How the U.S. Army Remains the Master of Landpower


There is a famous story attributed to Albert Wohlstetter and Andrew Marshall about a medieval knight. The knight finds a modern assault rifle with a bayonet on the battlefield. Clearly, the weapon offers greater range and lethality than anything the knight has. Yet, what does the knight do with it? Does he use it to bludgeon his adversaries as he would a sword or does he experiment, firing the rifle at targets over a hundred yards away, and realize the potential for new forms of warfare? Without experimentation and a vibrant intellectual discourse on the future of land warfare, the United States risks becoming the bludgeoning knight. This experimentation should include, but must not be limited to the pursuit of new technologies.

In a September 10, 2015 London speech, U.S. Deputy Secretary of Defense Bob Work, a former Marine artillery officer and alumnus of the Office of Net Assessment, warned that the United States faced a new era of strategic competition resulting from a decline in its “margin of technological superiority.” Deputy Secretary Work and a growing chorus of leading defense thinkers in Washington worry that near-peer competitors are making large investments in precision capabilities and advanced weapons while the United States is still working to reorient itself from costly campaigns in Iraq and Afghanistan while facing budget cuts and government shutdowns. As the U.S. Army fielded Mine Resistant Ambush Protected Vehicles to protect soldiers against improvised explosive devices, Russia and China developed longer-range precision ground attack, sea, and air attack capabilities that create a multi-domain anti-access/area-denial threat.

To address this gap, in November 2014 the Pentagon launched the Defense Innovation Initiative (DII), commonly referred to as the Third Offset Strategy. As other War on the Rocks contributors have noted, the strategy calls for the United States to pursue “breakthroughs in the most cutting-edge technologies and systems – especially from the fields of robotics, autonomous systems, miniaturization, big data, and advanced manufacturing, including 3D printing.” Much of the focus has been on Air-Sea battle. With respect to land warfare, Deputy Secretary of Work called for a “doctrinal revival like that of the early 1980s,” namely “an Air-Land Battle 2.0.”

How we frame the offset concept with respect to the future of landpower is an important question for the U.S. Army, a service whose budget and programs are often organized more around personnel than platforms. In this first of two articles, we begin by defining offsets and linking the concept to foundational ideas in economics and long-term competitive strategy. We then use this framework and illustrative historical examples to explore how landpower offsets can emerge from operational problems and new ideas about war. We find that technology can drive offsets in some cases, but it is not the only source of change. Through reflecting on ongoing operations, experimentation, studies, and war games, the Army can take a more evolutionary approach to capability development.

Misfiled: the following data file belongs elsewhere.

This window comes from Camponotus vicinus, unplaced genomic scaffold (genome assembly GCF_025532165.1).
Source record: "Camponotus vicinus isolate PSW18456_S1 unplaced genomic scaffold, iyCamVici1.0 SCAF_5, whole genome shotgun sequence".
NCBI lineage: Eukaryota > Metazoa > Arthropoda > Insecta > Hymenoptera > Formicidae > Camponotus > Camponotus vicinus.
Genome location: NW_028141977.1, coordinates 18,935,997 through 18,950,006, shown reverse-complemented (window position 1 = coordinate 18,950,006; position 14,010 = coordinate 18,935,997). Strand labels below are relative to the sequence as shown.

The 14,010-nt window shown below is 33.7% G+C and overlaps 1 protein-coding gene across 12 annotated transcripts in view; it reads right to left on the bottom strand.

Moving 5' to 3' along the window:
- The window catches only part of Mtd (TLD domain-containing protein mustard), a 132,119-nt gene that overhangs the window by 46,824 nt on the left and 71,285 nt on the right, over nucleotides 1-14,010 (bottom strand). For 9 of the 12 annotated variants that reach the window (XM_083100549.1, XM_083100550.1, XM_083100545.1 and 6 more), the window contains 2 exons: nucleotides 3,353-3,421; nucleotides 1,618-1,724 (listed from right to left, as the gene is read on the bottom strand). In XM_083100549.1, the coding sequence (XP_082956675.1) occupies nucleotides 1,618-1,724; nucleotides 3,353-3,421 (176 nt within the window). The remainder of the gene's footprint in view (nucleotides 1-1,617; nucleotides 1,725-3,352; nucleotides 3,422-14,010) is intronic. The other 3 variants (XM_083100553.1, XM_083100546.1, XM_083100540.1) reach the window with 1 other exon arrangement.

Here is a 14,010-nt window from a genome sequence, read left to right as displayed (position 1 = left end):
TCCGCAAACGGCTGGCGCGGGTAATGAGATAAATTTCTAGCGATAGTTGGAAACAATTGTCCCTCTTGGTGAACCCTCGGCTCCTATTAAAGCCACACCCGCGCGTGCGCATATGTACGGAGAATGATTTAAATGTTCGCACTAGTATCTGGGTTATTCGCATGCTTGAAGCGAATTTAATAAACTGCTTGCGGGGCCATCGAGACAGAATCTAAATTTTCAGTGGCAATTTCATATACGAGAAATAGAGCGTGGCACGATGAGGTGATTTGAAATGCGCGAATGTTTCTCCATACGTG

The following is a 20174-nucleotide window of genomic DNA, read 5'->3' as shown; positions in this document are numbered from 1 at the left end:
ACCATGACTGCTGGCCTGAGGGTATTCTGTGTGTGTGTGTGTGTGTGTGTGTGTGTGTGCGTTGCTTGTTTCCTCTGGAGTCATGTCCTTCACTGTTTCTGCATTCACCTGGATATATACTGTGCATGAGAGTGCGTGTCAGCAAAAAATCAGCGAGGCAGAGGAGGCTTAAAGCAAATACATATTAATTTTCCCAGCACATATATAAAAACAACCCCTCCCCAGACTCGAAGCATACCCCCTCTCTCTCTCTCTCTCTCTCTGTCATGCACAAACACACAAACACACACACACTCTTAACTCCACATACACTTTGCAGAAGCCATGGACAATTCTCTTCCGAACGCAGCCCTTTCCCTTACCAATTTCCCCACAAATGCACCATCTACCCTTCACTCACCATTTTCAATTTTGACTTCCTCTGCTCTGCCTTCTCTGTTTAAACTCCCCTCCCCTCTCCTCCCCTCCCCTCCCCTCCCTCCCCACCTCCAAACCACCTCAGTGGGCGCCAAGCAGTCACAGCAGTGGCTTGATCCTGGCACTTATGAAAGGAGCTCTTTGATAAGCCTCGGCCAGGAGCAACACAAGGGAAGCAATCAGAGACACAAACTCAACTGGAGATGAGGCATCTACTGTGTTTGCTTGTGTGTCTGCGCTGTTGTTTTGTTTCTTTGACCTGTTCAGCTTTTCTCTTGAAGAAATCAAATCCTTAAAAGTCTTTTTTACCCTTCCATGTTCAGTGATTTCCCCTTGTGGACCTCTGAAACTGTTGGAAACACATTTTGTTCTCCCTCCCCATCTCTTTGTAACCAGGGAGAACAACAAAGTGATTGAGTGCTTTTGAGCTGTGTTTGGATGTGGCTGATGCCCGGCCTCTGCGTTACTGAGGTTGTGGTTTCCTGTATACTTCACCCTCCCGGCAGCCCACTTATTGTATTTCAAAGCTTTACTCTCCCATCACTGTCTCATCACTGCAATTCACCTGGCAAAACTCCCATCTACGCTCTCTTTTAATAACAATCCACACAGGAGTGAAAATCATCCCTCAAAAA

What are Offsets?

Offsets refer to investments in disruptive technology that maintain relative force superiority. In the “third offset strategy,” the United States is investing in technological quality to counter adversary force quantity. Like the 1950’s ‘New Look’ strategy leveraging nuclear weapons and the Offset Strategy of the 1970s that relied on emerging precision strike capabilities, the Defense Department is committed to finding a new series of game-changing systems that maintain a generational lead in weapons development.

In its current manifestation, the DII program focuses on specific investments in new capabilities that have a significant potential to sustain the United States’ military advantage. According to Secretary Carter, candidates for investments include “high-speed strike weapons, advanced aeronautics, rail guns, and high energy lasers” as well as new “innovative operational concepts that would help us use our current capabilities in new and creative ways.”

This logic of offsets has an intellectual foundation in the economic concepts of comparative advantage and long-term competitive strategies. Applied to defense, each military actor has a comparative advantage over another in a particular domain. Some states have cheaper labor costs and pools of potential recruits that might allow them to field mass conscript armies. Other states can build tanks or recruit a network of hackers at lower relative marginal costs thanks to endowments ranging from preexisting industrial investments to an educated labor force. With respect to the second offset, former Secretary of Defense Harold Brown noted that, “If the United States looks for comparative advantages against a potential Soviet adversary with superior numbers of forces, one of the most obvious is the relatively lower cost of incorporating high technology into U.S. military equipment.”